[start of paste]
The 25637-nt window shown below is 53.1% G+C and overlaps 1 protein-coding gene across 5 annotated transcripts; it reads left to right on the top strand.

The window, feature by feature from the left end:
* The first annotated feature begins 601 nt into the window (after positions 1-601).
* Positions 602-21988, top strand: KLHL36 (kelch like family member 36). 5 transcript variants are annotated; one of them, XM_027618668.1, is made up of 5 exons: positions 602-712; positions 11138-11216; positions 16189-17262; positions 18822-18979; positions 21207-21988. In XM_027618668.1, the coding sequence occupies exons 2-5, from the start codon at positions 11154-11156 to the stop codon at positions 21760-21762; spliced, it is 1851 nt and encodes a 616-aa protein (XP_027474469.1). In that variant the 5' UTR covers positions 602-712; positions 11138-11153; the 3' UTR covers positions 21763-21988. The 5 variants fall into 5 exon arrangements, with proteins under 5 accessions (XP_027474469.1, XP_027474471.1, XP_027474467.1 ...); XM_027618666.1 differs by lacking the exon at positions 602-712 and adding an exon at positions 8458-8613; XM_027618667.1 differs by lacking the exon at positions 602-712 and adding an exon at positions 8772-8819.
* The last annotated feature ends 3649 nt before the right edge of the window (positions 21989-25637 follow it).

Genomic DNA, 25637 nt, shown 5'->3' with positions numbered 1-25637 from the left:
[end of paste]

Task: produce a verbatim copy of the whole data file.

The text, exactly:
The 25637-nt window shown below is 53.1% G+C and overlaps 1 protein-coding gene across 5 annotated transcripts; it reads left to right on the top strand.

The window, feature by feature from the left end:
* The first annotated feature begins 601 nt into the window (after positions 1-601).
* Positions 602-21988, top strand: KLHL36 (kelch like family member 36). 5 transcript variants are annotated; one of them, XM_027618668.1, is made up of 5 exons: positions 602-712; positions 11138-11216; positions 16189-17262; positions 18822-18979; positions 21207-21988. In XM_027618668.1, the coding sequence occupies exons 2-5, from the start codon at positions 11154-11156 to the stop codon at positions 21760-21762; spliced, it is 1851 nt and encodes a 616-aa protein (XP_027474469.1). In that variant the 5' UTR covers positions 602-712; positions 11138-11153; the 3' UTR covers positions 21763-21988. The 5 variants fall into 5 exon arrangements, with proteins under 5 accessions (XP_027474469.1, XP_027474471.1, XP_027474467.1 ...); XM_027618666.1 differs by lacking the exon at positions 602-712 and adding an exon at positions 8458-8613; XM_027618667.1 differs by lacking the exon at positions 602-712 and adding an exon at positions 8772-8819.
* The last annotated feature ends 3649 nt before the right edge of the window (positions 21989-25637 follow it).

Genomic DNA, 25637 nt, shown 5'->3' with positions numbered 1-25637 from the left: